Sunday, March 31, 2013

Fast Pitch: Top of the Heap

Perhaps more has been written about the New York Yankees than about any other sports team. And the magic that has played out on the field over the years has been rivaled only by baseball scribes' prowess on the page.

Excellence breeds excellence, and for 100 years some of the best writers in America have chronicled the New York Yankees, taking a single swing or game and somehow making it singular.

This anthology from the series editor of The Best American Sports Writing and author of Yankees Century collects the best writing about the Yankees over the course of their long history. Published to coincide with the team's centenary celebration, this is a must-have volume for fans the world over who claim the New York Yankees as their own.

A Yankees Collection
by Glenn Stout
Mariner Books, 2003

Monday, March 25, 2013

Death by Melons

Speaking of unusual papal successions...

Massimo Montanari recounts the peculiar demise of Pope Paul II who died of a sudden apoplectic attack on a summer night in 1471.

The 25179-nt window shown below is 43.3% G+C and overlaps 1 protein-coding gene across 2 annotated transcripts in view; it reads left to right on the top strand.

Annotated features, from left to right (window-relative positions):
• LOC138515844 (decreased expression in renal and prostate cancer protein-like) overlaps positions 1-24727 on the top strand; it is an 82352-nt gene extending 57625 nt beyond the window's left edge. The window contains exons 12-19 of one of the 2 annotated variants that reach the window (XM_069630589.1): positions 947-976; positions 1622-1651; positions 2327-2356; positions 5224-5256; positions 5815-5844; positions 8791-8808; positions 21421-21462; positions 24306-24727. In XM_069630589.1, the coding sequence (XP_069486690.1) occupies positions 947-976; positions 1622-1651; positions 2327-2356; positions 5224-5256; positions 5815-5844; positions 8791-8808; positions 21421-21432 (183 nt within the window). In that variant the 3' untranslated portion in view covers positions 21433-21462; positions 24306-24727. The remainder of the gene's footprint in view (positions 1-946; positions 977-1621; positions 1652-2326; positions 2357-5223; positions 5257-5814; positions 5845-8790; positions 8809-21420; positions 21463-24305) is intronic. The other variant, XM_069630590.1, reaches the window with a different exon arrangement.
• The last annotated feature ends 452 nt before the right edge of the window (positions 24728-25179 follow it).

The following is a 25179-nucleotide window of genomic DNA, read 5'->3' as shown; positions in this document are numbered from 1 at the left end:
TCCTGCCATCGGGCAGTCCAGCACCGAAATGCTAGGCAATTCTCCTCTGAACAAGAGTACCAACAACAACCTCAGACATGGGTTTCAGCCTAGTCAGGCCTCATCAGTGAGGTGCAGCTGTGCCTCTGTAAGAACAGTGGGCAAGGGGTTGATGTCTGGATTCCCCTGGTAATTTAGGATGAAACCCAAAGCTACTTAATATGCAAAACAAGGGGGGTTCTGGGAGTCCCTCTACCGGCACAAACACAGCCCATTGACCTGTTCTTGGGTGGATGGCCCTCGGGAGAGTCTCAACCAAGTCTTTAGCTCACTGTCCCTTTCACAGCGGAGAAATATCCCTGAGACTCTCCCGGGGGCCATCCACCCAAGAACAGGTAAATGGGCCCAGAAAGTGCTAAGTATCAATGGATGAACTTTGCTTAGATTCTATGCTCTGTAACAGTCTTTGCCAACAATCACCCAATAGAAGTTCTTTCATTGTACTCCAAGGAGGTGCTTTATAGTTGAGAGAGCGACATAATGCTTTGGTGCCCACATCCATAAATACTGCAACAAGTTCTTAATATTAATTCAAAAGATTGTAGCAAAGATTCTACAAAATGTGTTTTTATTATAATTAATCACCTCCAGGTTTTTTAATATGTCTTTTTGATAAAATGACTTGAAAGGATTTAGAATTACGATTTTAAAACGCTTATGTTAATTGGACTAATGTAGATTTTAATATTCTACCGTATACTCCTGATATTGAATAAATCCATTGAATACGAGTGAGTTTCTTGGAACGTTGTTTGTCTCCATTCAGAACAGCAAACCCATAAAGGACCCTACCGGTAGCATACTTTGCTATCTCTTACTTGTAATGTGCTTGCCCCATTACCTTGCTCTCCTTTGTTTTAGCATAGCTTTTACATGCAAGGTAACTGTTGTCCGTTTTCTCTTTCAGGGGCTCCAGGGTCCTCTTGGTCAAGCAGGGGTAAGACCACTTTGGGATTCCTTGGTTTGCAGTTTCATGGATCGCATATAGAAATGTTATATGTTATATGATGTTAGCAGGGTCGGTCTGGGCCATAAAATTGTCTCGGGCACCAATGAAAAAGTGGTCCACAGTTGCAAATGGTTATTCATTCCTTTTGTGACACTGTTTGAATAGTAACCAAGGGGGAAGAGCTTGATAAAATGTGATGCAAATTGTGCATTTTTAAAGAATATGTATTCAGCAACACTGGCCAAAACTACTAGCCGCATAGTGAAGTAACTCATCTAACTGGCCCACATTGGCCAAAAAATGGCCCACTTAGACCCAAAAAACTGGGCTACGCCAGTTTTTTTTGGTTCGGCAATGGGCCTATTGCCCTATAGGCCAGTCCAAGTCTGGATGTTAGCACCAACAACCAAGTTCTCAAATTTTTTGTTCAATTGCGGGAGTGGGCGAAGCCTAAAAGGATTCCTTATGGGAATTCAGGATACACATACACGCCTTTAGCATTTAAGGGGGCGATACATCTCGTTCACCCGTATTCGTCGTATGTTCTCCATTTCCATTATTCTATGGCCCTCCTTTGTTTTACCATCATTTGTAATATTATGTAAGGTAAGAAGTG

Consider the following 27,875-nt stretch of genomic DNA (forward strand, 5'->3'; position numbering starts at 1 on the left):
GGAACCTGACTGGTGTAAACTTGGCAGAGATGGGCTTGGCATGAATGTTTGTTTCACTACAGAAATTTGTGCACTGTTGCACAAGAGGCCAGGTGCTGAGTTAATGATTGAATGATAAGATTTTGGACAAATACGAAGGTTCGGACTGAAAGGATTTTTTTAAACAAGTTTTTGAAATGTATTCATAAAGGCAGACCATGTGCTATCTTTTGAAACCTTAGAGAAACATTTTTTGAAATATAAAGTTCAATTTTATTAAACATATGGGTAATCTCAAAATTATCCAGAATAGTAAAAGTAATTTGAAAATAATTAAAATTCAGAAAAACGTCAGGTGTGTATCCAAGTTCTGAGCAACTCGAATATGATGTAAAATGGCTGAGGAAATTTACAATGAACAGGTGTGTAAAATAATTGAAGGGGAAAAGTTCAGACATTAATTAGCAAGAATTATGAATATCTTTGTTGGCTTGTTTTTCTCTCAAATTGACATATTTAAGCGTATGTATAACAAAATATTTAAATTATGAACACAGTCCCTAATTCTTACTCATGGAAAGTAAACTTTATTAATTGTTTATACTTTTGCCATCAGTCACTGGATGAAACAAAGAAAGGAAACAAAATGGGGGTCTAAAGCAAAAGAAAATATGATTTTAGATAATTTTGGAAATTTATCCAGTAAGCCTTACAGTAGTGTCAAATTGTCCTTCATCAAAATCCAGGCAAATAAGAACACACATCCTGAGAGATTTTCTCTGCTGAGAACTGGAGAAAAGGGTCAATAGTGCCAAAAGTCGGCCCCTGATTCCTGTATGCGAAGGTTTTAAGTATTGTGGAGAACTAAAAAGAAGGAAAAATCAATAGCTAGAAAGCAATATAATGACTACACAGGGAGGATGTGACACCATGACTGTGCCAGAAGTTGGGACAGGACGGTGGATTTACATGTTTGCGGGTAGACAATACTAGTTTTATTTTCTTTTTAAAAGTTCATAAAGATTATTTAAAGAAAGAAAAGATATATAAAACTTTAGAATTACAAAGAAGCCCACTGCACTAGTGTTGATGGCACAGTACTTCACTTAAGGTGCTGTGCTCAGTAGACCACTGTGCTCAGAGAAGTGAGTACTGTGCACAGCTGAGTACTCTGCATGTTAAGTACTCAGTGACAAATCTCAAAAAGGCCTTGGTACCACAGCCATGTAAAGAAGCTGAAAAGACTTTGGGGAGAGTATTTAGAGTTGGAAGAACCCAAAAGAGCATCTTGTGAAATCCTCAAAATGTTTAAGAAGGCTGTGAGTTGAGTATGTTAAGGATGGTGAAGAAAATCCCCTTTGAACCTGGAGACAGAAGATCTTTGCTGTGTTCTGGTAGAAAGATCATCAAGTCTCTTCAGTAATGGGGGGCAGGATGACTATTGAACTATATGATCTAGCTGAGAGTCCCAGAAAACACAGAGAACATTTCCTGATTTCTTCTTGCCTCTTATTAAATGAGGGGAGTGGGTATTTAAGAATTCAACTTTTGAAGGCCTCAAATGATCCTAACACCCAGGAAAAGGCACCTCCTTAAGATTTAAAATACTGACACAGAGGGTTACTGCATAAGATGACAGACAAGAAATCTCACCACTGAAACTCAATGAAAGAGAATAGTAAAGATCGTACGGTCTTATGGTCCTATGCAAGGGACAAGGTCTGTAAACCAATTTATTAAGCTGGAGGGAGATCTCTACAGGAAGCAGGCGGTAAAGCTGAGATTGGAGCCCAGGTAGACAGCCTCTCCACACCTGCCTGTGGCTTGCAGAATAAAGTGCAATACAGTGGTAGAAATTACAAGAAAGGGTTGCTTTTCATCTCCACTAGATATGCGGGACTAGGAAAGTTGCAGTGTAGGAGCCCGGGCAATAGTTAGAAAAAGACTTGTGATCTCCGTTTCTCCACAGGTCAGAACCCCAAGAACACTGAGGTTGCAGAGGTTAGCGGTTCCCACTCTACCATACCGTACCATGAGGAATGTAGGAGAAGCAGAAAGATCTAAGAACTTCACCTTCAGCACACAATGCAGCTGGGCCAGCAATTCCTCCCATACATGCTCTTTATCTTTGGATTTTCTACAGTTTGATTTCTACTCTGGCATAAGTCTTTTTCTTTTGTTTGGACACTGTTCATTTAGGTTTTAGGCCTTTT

"His doctors attributed this to a melon binge the evening before. After having spent the day in consistory, the pontiff dined late (around ten) on 'three melons, not too large' and other things 'of meager substance, as had become his habit over the past few months.' The account of this event, written in these words by Nicodemo di Pontremoli in a letter to the Duke of Milan, reveals and attitude of great suspicion toward this fruit, capable of causing not only indigestion but even death."

Medieval physicians disapproved of cold and juicy fruit, believing it could undermine the body's natural heat and upset its equilibrium. They commonly advised people to eat very little melon and, if possible, avoid them entirely.